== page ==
The formation of the Confederate Navy is one in which Georgia, and particularly the port of Savannah, played an important part.
Let me start this column by saying that I commend my fellow reporter Holli Deal Bragg for her coverage of the Ogeechee River fish kill including the most recent development - a consent order agreement between manufacturer King America Finishing and the Georgia Environmental Protection Division.
I finally used my passport. It's been in my safe for eight years, its navy blue cover stiff, the edges of its pages unruffled. It would be difficult to explain why it took so long; the important thing is that now a lovely blue stamp on one of its pages confirms the fact that my feet left the sovereign soil of the United States, landed in Ireland, and returned.
Browsing a gift shop the other day, I happened on a decorative plaque on which was inscribed a quote attributed to the late "power of positive thinking" guru Norman Vincent Peale: "Change your thinking, and you change your world."
In Georgia, the effort to organize a Farmers Alliance was led by two men: Oswald Wilson and J.B. Wilkes. Wilkes set up the first four local groups (or sub-alliances) in Carroll, Heard, Coweta, and Troup Counties, starting in the fall of 1887.
Even though most people don't think about making personal resolutions until closer to the New Year, I'd like to say a few things about their importance, and suggest a few for you to consider. A lot of people don't like them, but, in my opinion, we need them. They help us think about where we need to improve, and, at the same time, encourage us toward making our lives more productive and enjoyable.
A priest, who taught at Notre Dame, spoke to me about a textbook he had written which concentrated on the early sociological system around the first century Middle Eastern culture. While the Bible does not use his exact terminology to describe the family unit, most scholars agree that he and his peers are right on target.
Several years ago, my wife Carole and I were in "the process" of moving to a different house in Statesboro. "The process" had began several weeks earlier when we learned our offer on the house we're in now had been accepted, and we started getting things together.
Another Bulloch Countian, Franklin P. Register set up his businesses in Bengal, nine miles west of Statesboro, in 1894. As two railroads made plans to pass through his land, he set up his own new town, Register. His nephew, J.L. Johnson, arrived to work with him until he built his own still.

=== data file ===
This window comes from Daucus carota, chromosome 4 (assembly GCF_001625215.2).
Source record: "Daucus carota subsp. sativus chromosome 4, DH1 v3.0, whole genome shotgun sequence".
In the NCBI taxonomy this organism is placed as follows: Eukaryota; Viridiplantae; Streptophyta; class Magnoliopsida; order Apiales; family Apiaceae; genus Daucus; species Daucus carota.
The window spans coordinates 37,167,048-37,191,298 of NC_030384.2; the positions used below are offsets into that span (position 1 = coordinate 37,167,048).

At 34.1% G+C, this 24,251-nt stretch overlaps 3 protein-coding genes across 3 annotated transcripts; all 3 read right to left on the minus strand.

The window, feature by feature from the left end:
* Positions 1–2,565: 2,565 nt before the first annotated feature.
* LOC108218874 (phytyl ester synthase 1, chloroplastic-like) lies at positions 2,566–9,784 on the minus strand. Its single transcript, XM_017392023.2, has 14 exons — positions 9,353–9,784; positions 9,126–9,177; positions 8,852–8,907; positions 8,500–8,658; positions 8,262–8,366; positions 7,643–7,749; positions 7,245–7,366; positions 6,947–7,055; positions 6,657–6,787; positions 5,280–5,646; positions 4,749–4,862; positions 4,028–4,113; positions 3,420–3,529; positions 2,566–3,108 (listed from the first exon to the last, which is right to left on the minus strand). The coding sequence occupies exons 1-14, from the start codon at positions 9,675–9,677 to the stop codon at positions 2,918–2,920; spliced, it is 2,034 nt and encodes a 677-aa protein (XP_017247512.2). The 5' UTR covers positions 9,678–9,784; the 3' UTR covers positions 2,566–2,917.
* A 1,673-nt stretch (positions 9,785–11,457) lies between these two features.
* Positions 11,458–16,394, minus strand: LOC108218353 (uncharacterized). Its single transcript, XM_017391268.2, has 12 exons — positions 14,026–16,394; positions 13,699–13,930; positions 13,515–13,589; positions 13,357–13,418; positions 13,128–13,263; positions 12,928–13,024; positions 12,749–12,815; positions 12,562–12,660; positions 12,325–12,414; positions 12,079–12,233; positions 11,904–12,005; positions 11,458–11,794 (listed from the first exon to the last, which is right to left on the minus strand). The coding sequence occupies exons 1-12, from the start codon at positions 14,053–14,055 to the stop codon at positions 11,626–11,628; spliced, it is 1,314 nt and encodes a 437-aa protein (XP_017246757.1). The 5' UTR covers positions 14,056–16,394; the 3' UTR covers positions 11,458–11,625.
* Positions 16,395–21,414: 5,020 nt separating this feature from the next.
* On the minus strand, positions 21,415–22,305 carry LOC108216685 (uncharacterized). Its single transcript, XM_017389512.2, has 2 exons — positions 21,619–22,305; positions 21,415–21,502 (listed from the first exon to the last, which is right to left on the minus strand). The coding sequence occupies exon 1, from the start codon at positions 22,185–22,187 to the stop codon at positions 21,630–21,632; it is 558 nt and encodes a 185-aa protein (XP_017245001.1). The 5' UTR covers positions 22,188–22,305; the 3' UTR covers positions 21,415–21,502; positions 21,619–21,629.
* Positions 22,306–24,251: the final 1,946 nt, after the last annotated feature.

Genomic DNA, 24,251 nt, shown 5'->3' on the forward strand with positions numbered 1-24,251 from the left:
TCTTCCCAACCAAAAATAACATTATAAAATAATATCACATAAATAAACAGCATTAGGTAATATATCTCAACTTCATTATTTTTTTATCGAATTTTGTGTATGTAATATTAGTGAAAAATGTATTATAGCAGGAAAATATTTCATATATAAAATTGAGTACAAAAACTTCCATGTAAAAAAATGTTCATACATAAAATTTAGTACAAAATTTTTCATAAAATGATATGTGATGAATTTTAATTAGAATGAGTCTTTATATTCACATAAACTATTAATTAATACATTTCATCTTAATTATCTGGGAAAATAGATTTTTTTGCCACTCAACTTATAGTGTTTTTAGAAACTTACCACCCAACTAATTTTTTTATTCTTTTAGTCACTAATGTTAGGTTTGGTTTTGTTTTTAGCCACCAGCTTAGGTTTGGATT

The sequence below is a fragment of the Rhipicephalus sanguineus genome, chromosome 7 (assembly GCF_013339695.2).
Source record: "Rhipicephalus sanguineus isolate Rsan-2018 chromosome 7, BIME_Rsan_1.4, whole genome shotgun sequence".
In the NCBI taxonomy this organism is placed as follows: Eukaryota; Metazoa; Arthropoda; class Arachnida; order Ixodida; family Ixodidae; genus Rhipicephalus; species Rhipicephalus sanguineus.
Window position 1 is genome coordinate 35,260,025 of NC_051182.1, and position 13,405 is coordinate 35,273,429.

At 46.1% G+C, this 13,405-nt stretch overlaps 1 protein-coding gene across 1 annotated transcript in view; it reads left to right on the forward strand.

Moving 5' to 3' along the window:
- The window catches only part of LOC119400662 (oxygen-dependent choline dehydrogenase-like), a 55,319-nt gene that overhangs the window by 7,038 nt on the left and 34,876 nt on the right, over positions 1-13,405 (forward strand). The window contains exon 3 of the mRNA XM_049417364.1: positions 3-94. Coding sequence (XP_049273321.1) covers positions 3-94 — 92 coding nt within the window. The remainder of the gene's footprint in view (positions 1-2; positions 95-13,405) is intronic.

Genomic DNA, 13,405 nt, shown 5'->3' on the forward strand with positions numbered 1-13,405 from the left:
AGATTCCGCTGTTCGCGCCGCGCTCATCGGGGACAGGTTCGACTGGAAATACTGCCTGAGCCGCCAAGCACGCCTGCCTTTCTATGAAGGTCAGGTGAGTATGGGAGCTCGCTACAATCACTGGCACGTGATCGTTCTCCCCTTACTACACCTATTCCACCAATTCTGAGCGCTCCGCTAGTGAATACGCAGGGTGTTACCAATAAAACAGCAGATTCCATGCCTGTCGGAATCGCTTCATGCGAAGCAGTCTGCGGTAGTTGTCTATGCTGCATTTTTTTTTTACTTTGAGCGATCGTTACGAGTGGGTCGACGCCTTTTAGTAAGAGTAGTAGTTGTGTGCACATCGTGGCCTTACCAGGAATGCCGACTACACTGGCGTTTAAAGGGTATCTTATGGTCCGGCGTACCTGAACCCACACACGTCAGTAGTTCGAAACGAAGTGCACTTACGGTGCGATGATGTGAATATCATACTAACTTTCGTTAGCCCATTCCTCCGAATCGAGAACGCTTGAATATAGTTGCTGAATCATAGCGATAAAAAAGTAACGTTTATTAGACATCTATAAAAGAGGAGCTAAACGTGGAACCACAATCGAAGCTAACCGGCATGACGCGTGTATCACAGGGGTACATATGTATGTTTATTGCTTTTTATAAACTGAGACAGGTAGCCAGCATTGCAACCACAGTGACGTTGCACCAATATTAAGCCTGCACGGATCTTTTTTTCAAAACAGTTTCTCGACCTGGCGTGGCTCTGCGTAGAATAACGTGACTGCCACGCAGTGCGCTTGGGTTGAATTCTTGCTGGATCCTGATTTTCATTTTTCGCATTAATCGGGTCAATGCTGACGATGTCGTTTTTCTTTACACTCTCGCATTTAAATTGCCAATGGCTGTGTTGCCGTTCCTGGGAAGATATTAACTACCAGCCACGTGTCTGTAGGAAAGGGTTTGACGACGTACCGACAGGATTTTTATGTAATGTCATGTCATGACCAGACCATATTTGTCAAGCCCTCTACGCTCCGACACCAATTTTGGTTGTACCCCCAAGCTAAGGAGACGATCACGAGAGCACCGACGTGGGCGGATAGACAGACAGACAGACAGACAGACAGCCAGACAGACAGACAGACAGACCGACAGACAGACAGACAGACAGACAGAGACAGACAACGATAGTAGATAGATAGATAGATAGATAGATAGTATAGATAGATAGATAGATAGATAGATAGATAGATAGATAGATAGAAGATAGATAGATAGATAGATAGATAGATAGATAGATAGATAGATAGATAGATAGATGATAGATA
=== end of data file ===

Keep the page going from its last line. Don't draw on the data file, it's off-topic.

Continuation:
The question of the day: Why do today's parents have more problems with obedience than their grandparents ever thought possible?
A large area of property has been cleared on West Jones on which low income housing for the elderly is going to be constructed. The complex is to be called Grace Crossing Apartments and will sit on a 12-acre tract.
In a manuscript dated 1610, entitled "Instructions for suche things as are to be sente from Virginia", it listed "Hard Pitche, Tarre, Turpentine, and Rozen." The monetary value of these "naval stores" had long been recognized.
Q: I gave birth to our second child a few weeks ago so I'm sleep-deprived and running low on patience. In the meantime, my 3-year-old son has become another person. He has regressed with potty training; he isn't cooperating with me about anything; and he laughs when I put him in time-out, like it's a joke. I find myself yelling and threatening constantly. Is this directly related to having a new sibling? If so, will it pass? By the way, he seems to like the idea of being a big brother. He's very sweet to him ...
The MacKinnons assisted King Robert I of Scotland during the Wars of Scottish Independence, and were rewarded with their island estate. They ruled from "An Caisteal Moal," which after Findanus' marriage to Mary became known as "Dun Akin."
I've worked in this building for 11 years. I'm presently in my third office. The first one was directly by the front door and everyone who came in passed by. It had a set a double windows with a sill wide enough that, on afternoons when my brain pulsed like the walls of a disco and distraction was the only antidote for the throbbing, I could sit and watch the traffic - car and foot - move by on Main Street in currents running north and south.
(Note: The following is part of a series of articles looking at the history and evolution of agriculture in Georgia and Bulloch County.)